Earlier this year in Dandong, a Chinese border town with North Korea, businessmen complained about how trade had dried up, ever since Kim’s uncle Jang Sung Taek, who was a leading proponent of economic reform, was executed in 2013. A fancy new bridge designed to facilitate economic activity between the two countries — paid for, naturally, by China — appeared empty and forlorn. Rather than tales of business deals, locals talked about the latest North Korean soldier who had slipped across the border and robbed Chinese at gunpoint. “Business is getting worse and worse,” said one Dandong businessman who has been to Pyongyang dozens of times. “No one knows when it’s going to get better.”

Meanwhile, on Aug. 24, the Global Times, a Chinese Communist Party–affiliated daily, published an editorial warning that forces on the Korean peninsula might be trying to “strip China of its strength and geopolitical advantages.”

China, under President Xi, has spent months building up to a blowout military parade scheduled for Sept. 3 in Beijing to mark the 70th anniversary of Japan’s defeat in World War II. South Korean President Park, representing a country that was brutally colonized by Japan, is expected to be in Beijing at that time, although it’s not clear whether she will attend the military festivities. There is, however, no word on the planned whereabouts of the North Korean leader. “Kim’s recent actions are very clearly designed to drive a wedge between Seoul and Beijing,” says Zhu Feng, a foreign policy expert at Nanjing University. “There is a lot of disappointment and dissatisfaction on both sides [in China and North Korea].”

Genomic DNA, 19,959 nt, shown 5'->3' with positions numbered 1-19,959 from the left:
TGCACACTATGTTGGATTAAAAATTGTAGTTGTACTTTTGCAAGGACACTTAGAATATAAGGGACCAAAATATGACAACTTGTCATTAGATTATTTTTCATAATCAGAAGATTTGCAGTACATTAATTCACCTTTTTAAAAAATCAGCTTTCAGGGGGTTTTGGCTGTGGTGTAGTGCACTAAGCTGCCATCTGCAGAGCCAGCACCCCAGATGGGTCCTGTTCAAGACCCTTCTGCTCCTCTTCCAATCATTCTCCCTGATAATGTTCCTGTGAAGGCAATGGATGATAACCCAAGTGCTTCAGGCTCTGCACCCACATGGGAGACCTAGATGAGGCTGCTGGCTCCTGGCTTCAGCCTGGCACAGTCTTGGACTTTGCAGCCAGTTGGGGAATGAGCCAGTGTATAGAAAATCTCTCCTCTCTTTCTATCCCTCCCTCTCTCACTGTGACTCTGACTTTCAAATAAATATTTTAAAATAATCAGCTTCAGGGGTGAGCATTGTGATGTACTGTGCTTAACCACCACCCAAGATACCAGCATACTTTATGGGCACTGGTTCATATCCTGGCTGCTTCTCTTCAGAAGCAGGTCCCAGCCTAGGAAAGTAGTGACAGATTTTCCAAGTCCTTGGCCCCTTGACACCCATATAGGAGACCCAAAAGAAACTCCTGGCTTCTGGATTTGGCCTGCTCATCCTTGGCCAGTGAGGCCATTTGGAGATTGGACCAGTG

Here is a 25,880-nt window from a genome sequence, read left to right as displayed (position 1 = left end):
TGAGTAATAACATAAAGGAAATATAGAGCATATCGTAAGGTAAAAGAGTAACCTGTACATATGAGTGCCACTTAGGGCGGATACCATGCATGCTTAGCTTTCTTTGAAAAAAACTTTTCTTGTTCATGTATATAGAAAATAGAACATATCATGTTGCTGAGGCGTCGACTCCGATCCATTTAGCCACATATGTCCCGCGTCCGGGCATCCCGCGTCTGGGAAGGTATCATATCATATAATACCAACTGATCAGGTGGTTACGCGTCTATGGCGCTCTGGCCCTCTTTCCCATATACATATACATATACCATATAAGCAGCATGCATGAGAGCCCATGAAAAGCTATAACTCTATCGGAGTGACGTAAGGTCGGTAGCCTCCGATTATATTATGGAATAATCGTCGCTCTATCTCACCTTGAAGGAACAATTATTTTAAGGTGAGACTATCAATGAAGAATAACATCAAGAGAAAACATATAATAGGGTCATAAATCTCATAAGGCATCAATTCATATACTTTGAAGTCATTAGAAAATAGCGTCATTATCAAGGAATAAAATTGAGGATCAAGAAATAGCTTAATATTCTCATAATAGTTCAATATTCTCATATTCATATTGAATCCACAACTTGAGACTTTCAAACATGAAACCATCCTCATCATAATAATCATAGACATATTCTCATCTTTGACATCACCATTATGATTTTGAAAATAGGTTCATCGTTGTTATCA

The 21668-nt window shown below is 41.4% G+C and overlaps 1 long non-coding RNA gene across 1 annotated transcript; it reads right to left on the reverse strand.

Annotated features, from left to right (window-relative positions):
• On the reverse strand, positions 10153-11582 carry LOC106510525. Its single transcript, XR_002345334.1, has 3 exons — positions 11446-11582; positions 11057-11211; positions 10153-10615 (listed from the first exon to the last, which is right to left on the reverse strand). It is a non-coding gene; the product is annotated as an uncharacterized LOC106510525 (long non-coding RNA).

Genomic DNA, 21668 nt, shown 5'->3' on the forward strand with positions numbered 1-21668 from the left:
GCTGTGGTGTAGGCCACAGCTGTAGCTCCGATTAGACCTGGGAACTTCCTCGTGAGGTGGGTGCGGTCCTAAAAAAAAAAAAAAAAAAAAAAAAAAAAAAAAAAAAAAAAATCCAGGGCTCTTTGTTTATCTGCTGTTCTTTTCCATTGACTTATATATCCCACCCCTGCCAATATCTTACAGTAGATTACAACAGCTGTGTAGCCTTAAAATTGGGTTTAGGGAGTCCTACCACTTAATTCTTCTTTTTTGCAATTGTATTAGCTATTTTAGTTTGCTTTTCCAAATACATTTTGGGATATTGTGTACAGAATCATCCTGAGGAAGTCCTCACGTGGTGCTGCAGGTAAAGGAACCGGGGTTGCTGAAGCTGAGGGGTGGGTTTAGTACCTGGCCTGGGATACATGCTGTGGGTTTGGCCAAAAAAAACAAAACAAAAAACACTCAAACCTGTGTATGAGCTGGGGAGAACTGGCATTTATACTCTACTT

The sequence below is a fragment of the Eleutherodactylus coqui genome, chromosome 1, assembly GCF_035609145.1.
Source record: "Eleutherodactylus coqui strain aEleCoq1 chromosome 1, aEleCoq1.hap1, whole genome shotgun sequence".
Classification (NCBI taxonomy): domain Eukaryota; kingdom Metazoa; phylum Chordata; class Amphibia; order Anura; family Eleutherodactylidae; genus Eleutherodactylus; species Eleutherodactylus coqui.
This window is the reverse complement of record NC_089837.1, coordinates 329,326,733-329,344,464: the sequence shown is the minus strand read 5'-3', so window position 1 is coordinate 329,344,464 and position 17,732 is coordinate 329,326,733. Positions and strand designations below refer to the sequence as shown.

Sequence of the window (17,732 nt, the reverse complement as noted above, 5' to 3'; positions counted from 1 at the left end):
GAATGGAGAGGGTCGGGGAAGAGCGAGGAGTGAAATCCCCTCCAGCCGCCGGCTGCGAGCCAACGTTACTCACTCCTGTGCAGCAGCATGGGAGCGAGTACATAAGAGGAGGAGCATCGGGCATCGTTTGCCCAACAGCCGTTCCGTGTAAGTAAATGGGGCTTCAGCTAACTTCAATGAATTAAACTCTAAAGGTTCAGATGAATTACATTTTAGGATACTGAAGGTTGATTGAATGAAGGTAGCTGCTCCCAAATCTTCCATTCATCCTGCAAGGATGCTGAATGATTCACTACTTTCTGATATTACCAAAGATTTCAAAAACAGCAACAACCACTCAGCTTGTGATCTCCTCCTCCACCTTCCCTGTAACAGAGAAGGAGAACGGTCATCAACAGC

The Global Times op-ed speculated that the latest Korean hostilities, some of the worst since the North sank a South Korean navy ship in 2010, could be aimed at forcing Park to cancel her trip to Beijing, at a time when China hopes to show off new military hardware and flex its geopolitical muscle. “Beijing will not be led by the nose,” went the editorial, “and there is no force on the [Korean] Peninsula that could easily maneuver China.”

For all its expanding military arsenal and economic influence abroad, China’s diplomatic efforts have been less successful. “The whole situation [of China’s absence in the latest Korea talks] speaks to the limits of Beijing’s diplomatic clout, even with its neighbors, despite all the talk of China’s rise,” says Yonsei University’s Delury.